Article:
By John Samuel Tieman
It’s official — I am an American hero. Not long ago, an R. O. T. C. outfit wanted to make a display featuring local veterans. I can’t turn down fellow teachers – that and I just like these folks – so I gave them my photo and my medals, my “rack”, for their display. I finally saw the display yesterday. There I am, under the heading “An American Hero”.
I sometimes think that the first duty of every war veteran is forgive him- or herself.
There is another awkward moment known to most Vietnam veterans. In my case, a student asks, “Dr. Tieman, did you ever kill anyone? You write about war all the time. Something bad must have happened.”
I used to equivocate. Make a joke. Change the subject. Or just lie.
The honest answer is, “Yes.” Once. By accident, sort of. But there are two stories. The second one ends with an accidental death. The first one begins with murder.
I’ll tell you what I remember, what I think I remember, what I heard, what I learned.
I was a musician. A parade soldier. Clarinet and saxophone. To this day, I love a rousing Sousa march. I didn’t have a dangerous job. Indeed, if I had only spent my service in the States, I’d look back on it all this with some degree of fondness. But, during the last part of my active duty, I went to Vietnam. The 4th Infantry Division Band. True, I did not have a dangerous job. But it was a dangerous time, the Cambodian Invasion, in a very dangerous place, the Central Highlands. In the States, my job was often fun. In The Nam, I was in over a hundred rocket and ground attacks. Some attacks simply annoyed us, a single rocket in the middle of the night. Other times, my friends died.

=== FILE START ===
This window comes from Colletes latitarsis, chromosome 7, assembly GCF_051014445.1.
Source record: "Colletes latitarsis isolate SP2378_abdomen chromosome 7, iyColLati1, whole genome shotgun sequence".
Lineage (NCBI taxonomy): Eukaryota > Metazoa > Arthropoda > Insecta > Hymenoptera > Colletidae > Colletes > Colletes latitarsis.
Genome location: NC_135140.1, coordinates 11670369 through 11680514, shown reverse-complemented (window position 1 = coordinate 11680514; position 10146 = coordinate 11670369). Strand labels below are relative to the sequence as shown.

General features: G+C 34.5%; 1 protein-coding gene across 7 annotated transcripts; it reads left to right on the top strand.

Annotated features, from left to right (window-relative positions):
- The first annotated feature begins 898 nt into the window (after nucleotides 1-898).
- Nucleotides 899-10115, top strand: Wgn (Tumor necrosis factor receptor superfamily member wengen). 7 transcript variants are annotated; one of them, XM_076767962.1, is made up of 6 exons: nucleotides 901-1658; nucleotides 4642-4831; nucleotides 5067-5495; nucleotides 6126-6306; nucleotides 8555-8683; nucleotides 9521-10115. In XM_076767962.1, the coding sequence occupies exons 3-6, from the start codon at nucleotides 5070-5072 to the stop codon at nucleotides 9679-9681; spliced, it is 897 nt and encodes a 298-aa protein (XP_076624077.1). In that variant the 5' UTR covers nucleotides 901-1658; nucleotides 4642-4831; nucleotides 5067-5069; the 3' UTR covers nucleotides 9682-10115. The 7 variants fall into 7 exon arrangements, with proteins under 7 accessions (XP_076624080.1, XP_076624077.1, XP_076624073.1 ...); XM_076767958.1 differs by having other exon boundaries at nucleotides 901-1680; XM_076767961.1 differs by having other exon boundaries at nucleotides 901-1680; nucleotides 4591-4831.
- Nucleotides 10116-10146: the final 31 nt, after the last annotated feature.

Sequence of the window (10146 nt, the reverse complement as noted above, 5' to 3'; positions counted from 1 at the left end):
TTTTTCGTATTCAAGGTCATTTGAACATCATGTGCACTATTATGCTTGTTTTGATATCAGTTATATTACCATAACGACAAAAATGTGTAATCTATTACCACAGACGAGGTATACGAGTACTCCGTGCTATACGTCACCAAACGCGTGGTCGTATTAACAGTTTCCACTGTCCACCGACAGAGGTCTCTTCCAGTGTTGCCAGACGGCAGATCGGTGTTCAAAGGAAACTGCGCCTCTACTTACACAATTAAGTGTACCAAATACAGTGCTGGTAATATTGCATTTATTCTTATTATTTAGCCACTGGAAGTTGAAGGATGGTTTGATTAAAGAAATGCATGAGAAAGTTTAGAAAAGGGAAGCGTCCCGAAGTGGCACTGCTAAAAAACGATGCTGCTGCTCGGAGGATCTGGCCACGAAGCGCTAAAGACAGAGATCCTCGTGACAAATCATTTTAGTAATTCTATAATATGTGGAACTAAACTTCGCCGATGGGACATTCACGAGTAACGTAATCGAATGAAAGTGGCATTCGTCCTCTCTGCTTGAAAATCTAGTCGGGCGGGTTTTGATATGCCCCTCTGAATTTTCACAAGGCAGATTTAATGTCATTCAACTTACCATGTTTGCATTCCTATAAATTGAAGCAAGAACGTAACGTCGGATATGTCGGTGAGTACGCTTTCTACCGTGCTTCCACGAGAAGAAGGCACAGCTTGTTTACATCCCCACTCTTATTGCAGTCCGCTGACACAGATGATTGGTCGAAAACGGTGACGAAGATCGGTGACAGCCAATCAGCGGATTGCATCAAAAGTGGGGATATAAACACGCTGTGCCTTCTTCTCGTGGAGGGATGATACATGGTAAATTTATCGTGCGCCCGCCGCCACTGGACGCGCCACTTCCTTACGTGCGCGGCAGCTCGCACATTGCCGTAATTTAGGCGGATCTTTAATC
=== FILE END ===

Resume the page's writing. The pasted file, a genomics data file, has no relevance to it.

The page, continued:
Then there were times when we were our own enemy.
Late summer, early evening, 1970. I was twenty years old. I remember (curious that I’d remember this) it was cloudy. I was walking up a dirt road that ran in front of our hooch. I passed these three fellows. Two were trying to calm the guy in the middle. The guy in the middle said nothing. He was seething, Even at that moment, his rage was remarkable, the subsequent events notwithstanding. It is worth noting this, because being angry in The Nam normally didn’t merit notice.
I learned decades later, from our piano player, Dick Bittner, that this guy had been to see the chaplain. The chaplain had refused to see him. Dick Bittner is of the opinion that subsequent events could have been avoided if the chaplain would have shown more compassion. Who knows? When I saw him, he was indeed coming from the direction of the chaplain’s quarters. He was heading for Charlie Company, an infantry unit catty-corner across this field, an old rice paddy, from the band. When Charlie Company was in from the bush, I used to smoke dope with those guys in that dried up paddy.
Perhaps an hour later, after sunset anyway, I was talking with Parsons and Novak. They were the chaplain’s assistants, “The God Squad”. Nice guys. I sometimes bunked with Parsons. They did mention the angry guy. But mostly we just sat around chatting about this and that. I was sitting on the ground.
Then there was a quick burst of M-16. Maybe three or four rounds. Close. Real close. Meters from here. We froze, stared at each other. Then a lot of shots.
I wasn’t afraid. I wasn’t brave. I didn’t feel anything. I switched that part of me off.
I didn’t go into action so much as I switched on the automatic part of me.
I leapt to my feet. The others remained in the hooch, more stunned than anything else. Perhaps they were still having the feelings I had turned off. I got my helmet, locked and loaded my M-16. I took a position behind a sand bag wall slightly above and to the east of the field.
That’s where I saw him.
I heard later two stories. In The Nam, I heard that the guy, the angry guy, killed four people, including the two I saw with him. Years later, Dick Bittner told me that he murdered his 1st sergeant. These two versions are not mutually exclusive. In any case, murder.